President Joel and Rabbi Penner Address Undergraduate Torah Studies Students on Wilf Campus
Undergraduate Torah Studies on the Wilf Campus officially kicked off on Monday, August 25 with an opening kennus to mark the beginning of a new zman at the Yeshiva University.
The kennus,which took place in the Lamport Auditorium, featured remarks from President Richard M. Joel and Rabbi Menachem Penner, Max and Marion Grill Dean of YU-affiliated Rabbi Isaac Elchanan Theological Seminary (RIETS), all connected to the themes of ahavat Yisrael and the upcoming month of Elul. In attendance were students, Roshei Yeshiva, faculty, and Chairman of the Board of Trustees Dr. Henry Kressel.
“On the one hand, the zman already started because this morning the beitmidrash was louder than ever before,” said Rabbi Penner. “But to establish something kodesh, we must have this special kennus.” Read the rest of this entry…
Sheon Karol is a YUHS board member, and a graduate of Yeshiva College, Yeshivat Kerem B’Yavneh and Yale Law School. He previously practiced law and is now a restructuring advisor and director at Deloitte. Sheon is the former vice president of Religious Zionists of America – Mizrachi in the United States. Rena, an alumna of Yale University, works in early childhood education. The Karols are active members of the Riverdale Jewish Center, where Sheon served as an officer and is a longtime gabbai, and Rena is co-head of the Chevra Kadisha and treasurer of the local mikvah. Their oldest daughter is a Central graduate, their son is a junior at MTA and their younger daughter will attend Central in the fall. Read the rest of this entry…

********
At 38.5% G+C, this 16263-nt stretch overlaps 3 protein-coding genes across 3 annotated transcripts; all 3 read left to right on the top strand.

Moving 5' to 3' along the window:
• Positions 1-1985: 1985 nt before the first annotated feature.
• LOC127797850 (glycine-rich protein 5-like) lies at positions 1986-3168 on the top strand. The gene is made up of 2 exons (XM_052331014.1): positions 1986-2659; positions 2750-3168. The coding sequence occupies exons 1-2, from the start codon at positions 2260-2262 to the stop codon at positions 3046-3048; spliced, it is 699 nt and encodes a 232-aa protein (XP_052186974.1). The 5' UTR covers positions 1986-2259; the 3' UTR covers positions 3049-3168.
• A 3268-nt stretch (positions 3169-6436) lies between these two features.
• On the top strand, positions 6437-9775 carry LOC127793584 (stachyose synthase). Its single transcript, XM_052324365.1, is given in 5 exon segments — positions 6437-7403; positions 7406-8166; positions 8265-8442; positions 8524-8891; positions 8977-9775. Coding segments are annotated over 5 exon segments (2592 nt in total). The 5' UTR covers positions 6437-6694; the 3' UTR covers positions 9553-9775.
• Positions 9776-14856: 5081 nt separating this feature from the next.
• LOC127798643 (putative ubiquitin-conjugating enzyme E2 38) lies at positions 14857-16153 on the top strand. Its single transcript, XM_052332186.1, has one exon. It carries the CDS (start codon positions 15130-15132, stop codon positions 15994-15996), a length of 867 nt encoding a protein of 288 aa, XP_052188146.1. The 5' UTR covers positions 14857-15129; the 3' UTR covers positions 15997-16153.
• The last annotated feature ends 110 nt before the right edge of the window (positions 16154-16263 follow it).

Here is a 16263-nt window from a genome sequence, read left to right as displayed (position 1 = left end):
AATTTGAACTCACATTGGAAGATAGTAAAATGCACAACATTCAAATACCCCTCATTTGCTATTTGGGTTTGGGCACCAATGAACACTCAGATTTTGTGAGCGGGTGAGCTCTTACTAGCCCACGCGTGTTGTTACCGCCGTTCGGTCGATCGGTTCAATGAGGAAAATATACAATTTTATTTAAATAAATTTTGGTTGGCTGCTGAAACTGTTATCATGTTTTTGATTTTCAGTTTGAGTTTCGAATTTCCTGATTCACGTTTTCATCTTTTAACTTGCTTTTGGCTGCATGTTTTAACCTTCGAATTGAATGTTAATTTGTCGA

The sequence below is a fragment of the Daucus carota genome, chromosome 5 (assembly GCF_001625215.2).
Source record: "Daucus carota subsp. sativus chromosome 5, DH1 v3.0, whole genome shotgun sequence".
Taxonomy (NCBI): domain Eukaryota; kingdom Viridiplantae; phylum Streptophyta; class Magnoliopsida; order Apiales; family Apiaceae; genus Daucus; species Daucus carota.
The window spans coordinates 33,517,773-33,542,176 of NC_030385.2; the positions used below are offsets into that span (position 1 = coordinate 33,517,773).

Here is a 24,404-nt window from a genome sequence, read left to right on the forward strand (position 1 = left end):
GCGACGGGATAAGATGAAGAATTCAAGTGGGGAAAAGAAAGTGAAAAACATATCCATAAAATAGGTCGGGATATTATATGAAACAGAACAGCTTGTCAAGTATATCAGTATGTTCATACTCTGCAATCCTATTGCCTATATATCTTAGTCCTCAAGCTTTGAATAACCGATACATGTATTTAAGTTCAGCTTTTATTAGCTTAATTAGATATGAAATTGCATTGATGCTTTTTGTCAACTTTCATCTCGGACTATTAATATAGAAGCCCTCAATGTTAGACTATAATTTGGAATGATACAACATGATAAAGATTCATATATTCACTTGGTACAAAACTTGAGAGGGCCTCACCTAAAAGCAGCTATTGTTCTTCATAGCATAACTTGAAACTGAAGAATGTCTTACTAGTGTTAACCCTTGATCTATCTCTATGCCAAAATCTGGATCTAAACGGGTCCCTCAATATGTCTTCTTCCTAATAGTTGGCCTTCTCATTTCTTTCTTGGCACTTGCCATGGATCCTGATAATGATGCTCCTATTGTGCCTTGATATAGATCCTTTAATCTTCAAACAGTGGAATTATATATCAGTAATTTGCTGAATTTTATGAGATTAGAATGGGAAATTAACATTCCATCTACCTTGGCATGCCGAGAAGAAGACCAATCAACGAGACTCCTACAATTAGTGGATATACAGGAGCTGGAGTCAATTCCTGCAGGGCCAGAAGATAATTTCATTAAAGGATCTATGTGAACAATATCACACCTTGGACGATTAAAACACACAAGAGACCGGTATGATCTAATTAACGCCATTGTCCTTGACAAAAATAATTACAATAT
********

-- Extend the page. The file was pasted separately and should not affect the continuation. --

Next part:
Yeshiva University Celebrates at 83rd Commencement Ceremony
More than 600 students from Yeshiva University’s undergraduate schools were presented with their degrees at YU’s 83rd commencement exercises, held at the IZOD Center in East Rutherford, New Jersey on Thursday, May 22.